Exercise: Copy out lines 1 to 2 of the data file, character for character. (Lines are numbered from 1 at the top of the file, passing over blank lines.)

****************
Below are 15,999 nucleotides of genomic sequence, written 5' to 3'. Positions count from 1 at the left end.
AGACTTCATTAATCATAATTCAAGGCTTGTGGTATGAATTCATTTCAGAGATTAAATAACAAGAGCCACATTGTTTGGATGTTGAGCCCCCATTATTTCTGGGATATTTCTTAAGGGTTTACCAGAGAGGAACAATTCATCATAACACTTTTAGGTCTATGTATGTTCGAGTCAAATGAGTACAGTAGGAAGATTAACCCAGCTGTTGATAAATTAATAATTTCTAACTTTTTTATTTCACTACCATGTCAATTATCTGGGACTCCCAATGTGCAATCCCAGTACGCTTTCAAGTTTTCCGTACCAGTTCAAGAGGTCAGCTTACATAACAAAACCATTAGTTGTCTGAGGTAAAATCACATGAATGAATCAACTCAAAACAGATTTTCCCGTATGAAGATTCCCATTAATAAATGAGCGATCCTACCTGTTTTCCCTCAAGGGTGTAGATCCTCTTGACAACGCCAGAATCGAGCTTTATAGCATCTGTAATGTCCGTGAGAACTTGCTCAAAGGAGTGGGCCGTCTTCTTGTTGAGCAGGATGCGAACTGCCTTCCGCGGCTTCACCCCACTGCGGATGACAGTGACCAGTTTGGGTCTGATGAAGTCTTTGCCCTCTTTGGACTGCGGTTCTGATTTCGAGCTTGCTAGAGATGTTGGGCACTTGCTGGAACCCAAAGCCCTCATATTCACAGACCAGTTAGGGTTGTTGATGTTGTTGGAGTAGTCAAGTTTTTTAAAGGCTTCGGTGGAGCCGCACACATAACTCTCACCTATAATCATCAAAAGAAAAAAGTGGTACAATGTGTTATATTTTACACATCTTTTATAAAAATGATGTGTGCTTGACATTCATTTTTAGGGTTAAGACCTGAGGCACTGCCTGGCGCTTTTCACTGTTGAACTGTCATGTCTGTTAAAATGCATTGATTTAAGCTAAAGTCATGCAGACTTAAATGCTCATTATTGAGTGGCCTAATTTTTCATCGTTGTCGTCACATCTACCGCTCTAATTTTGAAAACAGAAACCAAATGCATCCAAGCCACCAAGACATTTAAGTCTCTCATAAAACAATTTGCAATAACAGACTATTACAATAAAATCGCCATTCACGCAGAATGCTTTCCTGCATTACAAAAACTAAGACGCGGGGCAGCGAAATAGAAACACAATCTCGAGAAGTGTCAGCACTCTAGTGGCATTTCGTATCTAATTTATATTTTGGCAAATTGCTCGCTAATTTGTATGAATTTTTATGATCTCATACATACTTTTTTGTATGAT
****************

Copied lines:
Below are 15,999 nucleotides of genomic sequence, written 5' to 3'. Positions count from 1 at the left end.
AGACTTCATTAATCATAATTCAAGGCTTGTGGTATGAATTCATTTCAGAGATTAAATAACAAGAGCCACATTGTTTGGATGTTGAGCCCCCATTATTTCTGGGATATTTCTTAAGGGTTTACCAGAGAGGAACAATTCATCATAACACTTTTAGGTCTATGTATGTTCGAGTCAAATGAGTACAGTAGGAAGATTAACCCAGCTGTTGATAAATTAATAATTTCTAACTTTTTTATTTCACTACCATGTCAATTATCTGGGACTCCCAATGTGCAATCCCAGTACGCTTTCAAGTTTTCCGTACCAGTTCAAGAGGTCAGCTTACATAACAAAACCATTAGTTGTCTGAGGTAAAATCACATGAATGAATCAACTCAAAACAGATTTTCCCGTATGAAGATTCCCATTAATAAATGAGCGATCCTACCTGTTTTCCCTCAAGGGTGTAGATCCTCTTGACAACGCCAGAATCGAGCTTTATAGCATCTGTAATGTCCGTGAGAACTTGCTCAAAGGAGTGGGCCGTCTTCTTGTTGAGCAGGATGCGAACTGCCTTCCGCGGCTTCACCCCACTGCGGATGACAGTGACCAGTTTGGGTCTGATGAAGTCTTTGCCCTCTTTGGACTGCGGTTCTGATTTCGAGCTTGCTAGAGATGTTGGGCACTTGCTGGAACCCAAAGCCCTCATATTCACAGACCAGTTAGGGTTGTTGATGTTGTTGGAGTAGTCAAGTTTTTTAAAGGCTTCGGTGGAGCCGCACACATAACTCTCACCTATAATCATCAAAAGAAAAAAGTGGTACAATGTGTTATATTTTACACATCTTTTATAAAAATGATGTGTGCTTGACATTCATTTTTAGGGTTAAGACCTGAGGCACTGCCTGGCGCTTTTCACTGTTGAACTGTCATGTCTGTTAAAATGCATTGATTTAAGCTAAAGTCATGCAGACTTAAATGCTCATTATTGAGTGGCCTAATTTTTCATCGTTGTCGTCACATCTACCGCTCTAATTTTGAAAACAGAAACCAAATGCATCCAAGCCACCAAGACATTTAAGTCTCTCATAAAACAATTTGCAATAACAGACTATTACAATAAAATCGCCATTCACGCAGAATGCTTTCCTGCATTACAAAAACTAAGACGCGGGGCAGCGAAATAGAAACACAATCTCGAGAAGTGTCAGCACTCTAGTGGCATTTCGTATCTAATTTATATTTTGGCAAATTGCTCGCTAATTTGTATGAATTTTTATGATCTCATACATACTTTTTTGTATGAT